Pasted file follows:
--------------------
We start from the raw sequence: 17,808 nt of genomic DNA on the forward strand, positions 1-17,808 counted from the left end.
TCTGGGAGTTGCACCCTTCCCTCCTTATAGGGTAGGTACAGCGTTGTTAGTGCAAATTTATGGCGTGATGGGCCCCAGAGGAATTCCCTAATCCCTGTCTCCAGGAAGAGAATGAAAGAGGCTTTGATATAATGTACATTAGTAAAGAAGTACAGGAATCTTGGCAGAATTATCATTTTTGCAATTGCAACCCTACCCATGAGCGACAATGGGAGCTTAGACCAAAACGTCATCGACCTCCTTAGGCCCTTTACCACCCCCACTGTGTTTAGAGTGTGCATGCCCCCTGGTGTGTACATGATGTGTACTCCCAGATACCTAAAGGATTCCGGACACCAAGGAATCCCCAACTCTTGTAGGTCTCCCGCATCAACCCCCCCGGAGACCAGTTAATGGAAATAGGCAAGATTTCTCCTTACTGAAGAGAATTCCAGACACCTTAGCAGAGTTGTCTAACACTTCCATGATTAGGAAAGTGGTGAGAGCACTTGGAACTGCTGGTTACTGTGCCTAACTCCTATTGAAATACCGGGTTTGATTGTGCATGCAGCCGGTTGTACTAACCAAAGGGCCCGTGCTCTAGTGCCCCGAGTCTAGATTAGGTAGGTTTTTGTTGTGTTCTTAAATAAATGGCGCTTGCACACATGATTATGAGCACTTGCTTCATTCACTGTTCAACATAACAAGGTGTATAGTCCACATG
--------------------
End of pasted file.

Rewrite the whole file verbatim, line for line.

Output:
We start from the raw sequence: 17,808 nt of genomic DNA on the forward strand, positions 1-17,808 counted from the left end.
TCTGGGAGTTGCACCCTTCCCTCCTTATAGGGTAGGTACAGCGTTGTTAGTGCAAATTTATGGCGTGATGGGCCCCAGAGGAATTCCCTAATCCCTGTCTCCAGGAAGAGAATGAAAGAGGCTTTGATATAATGTACATTAGTAAAGAAGTACAGGAATCTTGGCAGAATTATCATTTTTGCAATTGCAACCCTACCCATGAGCGACAATGGGAGCTTAGACCAAAACGTCATCGACCTCCTTAGGCCCTTTACCACCCCCACTGTGTTTAGAGTGTGCATGCCCCCTGGTGTGTACATGATGTGTACTCCCAGATACCTAAAGGATTCCGGACACCAAGGAATCCCCAACTCTTGTAGGTCTCCCGCATCAACCCCCCCGGAGACCAGTTAATGGAAATAGGCAAGATTTCTCCTTACTGAAGAGAATTCCAGACACCTTAGCAGAGTTGTCTAACACTTCCATGATTAGGAAAGTGGTGAGAGCACTTGGAACTGCTGGTTACTGTGCCTAACTCCTATTGAAATACCGGGTTTGATTGTGCATGCAGCCGGTTGTACTAACCAAAGGGCCCGTGCTCTAGTGCCCCGAGTCTAGATTAGGTAGGTTTTTGTTGTGTTCTTAAATAAATGGCGCTTGCACACATGATTATGAGCACTTGCTTCATTCACTGTTCAACATAACAAGGTGTATAGTCCACATG